Hunter v. City and County of Denver et al

Filing 126

ORDER. With the exception of birth dates contained in Documents 53-12, 53-13, 55-12, 55-4 and 74-1, the motions to restrict are denied by Judge John L. Kane on 06/12/14. (jhawk, )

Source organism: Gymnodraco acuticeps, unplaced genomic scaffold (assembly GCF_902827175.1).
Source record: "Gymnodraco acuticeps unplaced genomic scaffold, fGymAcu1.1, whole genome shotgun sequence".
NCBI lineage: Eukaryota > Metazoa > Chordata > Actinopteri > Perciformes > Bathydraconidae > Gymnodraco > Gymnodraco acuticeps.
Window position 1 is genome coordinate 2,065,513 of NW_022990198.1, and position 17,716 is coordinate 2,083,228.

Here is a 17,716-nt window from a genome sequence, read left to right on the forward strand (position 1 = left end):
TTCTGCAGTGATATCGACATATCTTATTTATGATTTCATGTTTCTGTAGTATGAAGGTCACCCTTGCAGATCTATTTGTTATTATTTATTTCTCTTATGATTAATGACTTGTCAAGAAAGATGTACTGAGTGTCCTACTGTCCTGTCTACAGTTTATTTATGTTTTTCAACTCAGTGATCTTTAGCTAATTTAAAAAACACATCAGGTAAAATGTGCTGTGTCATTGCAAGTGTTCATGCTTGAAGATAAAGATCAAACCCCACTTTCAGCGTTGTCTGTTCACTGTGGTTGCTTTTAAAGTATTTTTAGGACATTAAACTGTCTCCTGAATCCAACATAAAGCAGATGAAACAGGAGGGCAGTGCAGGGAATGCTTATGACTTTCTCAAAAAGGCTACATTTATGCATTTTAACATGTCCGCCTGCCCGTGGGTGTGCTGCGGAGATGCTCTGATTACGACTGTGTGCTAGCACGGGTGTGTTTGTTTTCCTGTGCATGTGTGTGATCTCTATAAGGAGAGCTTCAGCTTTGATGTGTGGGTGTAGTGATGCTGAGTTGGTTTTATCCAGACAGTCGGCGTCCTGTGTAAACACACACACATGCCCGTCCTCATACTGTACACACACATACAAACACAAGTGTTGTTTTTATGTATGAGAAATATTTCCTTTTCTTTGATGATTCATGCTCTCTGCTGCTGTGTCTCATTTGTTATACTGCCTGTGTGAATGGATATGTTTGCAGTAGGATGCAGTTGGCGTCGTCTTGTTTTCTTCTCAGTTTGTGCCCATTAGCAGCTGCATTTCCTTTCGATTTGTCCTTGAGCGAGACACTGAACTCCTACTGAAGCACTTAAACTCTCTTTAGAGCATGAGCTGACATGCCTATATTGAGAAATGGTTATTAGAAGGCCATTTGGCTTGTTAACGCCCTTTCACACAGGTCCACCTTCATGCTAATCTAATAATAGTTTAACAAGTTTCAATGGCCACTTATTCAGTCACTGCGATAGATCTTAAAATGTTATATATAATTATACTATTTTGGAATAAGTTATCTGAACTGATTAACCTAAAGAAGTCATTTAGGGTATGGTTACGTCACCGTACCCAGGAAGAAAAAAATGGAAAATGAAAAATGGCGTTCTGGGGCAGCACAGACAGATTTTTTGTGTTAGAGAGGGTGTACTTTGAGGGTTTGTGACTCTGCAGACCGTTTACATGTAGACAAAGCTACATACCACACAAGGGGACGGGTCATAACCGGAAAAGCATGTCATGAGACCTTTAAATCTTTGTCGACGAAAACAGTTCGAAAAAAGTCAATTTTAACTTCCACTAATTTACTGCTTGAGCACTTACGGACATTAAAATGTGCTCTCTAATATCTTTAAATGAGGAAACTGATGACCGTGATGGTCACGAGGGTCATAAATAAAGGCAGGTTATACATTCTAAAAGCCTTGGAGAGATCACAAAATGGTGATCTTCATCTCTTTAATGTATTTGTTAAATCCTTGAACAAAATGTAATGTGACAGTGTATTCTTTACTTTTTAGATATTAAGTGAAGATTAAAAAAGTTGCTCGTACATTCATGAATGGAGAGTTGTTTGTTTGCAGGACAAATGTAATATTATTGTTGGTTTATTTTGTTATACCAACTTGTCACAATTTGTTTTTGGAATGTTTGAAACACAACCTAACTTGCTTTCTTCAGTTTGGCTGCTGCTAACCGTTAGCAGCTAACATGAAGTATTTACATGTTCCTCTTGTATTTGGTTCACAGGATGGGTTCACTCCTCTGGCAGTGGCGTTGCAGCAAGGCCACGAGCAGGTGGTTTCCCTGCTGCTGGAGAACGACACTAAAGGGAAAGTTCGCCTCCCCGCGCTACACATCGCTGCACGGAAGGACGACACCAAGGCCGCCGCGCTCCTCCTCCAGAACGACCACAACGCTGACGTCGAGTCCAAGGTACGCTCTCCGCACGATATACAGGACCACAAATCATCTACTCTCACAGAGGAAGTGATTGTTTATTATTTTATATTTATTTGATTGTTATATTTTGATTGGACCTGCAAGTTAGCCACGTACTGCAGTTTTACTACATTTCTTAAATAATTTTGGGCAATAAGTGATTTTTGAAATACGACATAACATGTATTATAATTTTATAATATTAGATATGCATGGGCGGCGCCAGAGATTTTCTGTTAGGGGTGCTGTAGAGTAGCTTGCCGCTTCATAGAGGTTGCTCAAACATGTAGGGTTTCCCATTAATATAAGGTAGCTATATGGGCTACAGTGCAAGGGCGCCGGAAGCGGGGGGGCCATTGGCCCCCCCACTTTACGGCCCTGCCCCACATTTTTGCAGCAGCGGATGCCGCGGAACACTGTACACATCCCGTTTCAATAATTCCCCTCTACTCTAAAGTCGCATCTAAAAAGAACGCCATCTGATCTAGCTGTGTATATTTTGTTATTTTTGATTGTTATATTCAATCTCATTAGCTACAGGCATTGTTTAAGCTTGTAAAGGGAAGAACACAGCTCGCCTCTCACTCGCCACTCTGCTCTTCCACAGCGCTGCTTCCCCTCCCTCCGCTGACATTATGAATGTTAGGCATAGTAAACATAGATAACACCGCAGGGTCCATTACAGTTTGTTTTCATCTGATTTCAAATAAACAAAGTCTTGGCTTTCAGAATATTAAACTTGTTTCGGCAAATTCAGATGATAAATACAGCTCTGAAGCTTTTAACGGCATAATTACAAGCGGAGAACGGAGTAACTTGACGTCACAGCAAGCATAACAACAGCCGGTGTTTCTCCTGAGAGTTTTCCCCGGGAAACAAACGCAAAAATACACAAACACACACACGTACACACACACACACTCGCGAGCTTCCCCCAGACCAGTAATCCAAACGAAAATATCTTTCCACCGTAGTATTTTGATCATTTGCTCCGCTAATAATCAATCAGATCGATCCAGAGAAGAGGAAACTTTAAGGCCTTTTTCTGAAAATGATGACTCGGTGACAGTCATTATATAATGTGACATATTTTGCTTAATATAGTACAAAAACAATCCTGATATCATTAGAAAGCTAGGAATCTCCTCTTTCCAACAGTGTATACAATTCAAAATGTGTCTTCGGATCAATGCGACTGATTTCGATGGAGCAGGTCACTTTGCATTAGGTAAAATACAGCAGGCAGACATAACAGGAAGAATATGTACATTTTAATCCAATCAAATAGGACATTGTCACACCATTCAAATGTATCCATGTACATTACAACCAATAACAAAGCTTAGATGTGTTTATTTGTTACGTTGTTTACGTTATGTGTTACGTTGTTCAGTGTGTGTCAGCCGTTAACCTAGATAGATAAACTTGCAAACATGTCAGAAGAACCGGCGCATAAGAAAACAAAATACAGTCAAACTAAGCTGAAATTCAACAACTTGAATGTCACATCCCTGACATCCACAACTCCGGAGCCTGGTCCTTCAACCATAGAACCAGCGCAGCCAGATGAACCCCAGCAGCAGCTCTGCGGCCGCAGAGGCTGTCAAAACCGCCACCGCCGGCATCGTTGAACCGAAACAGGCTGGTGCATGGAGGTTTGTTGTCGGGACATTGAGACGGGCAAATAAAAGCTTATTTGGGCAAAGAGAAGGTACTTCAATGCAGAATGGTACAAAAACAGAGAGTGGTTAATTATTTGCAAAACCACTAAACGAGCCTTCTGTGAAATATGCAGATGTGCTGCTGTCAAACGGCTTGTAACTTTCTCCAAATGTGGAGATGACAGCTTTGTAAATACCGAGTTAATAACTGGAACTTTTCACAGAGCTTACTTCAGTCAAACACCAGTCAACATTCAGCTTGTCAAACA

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IN THE UNITED STATES DISTRICT COURT FOR THE DISTRICT OF COLORADO Judge John L. Kane Civil Action No. 12-cv-02682-JLK JAMAL HUNTER, Plaintiff, v. THE CITY AND COUNTY OF DENVER, a municipality, DEPUTY GAYNEL RUMER, in his individual and official capacities, DEPUTY EDWARD KELLER, in his individual and official capacities. Defendants. ORDER Kane, J. Defendant City and County of Denver has moved to maintain previously courtordered sealing (restricted access) to documents and court files and to restrict access to inextricably intertwined investigation materials. With the exception of birth dates contained in Documents 53-12, 53-13, 55-12, 55-4 and 74-1, the motion is denied. These birth dates are ordered redacted in these documents in observance of the discretionary provisions of Federal Rule of Civil Procedure 5.2 (a) (2). I find disclosure of these birth dates serves no useful public purpose in advising the public so as to keep a watchful eye on the workings of the court and public agencies and therefore the privacy interest in this limited circumstance outweighs the need to have open judicial proceedings. The remainder of the documents now under seal, however, should be made public. This case involves serious and substantial allegations of governmental misconduct. Whether such allegations are proved is beside the point. That such disclosure involves investigative materials and information does not justify keeping the records and pleadings sealed. Having reviewed these materials, I find there are considerable bases for public access that far outweigh any reputed need to suppress access. The public interest in openness in judicial proceedings is particularly prominent when other branches of government, whether state or federal, are involved. I note especially that the names of individuals are already matters of public record such as those of government employees and those who are incarcerated in public institutions. The blanket sealing of documents and pleadings is not in the public interest and no unnecessary interference with law enforcement activities that are not directly relevant to the merits of the instant litigation is presented. Dated this 12th day of June, 2014. BY THE COURT: s/John L. Kane John L. Kane, Senior Judge United States District Court

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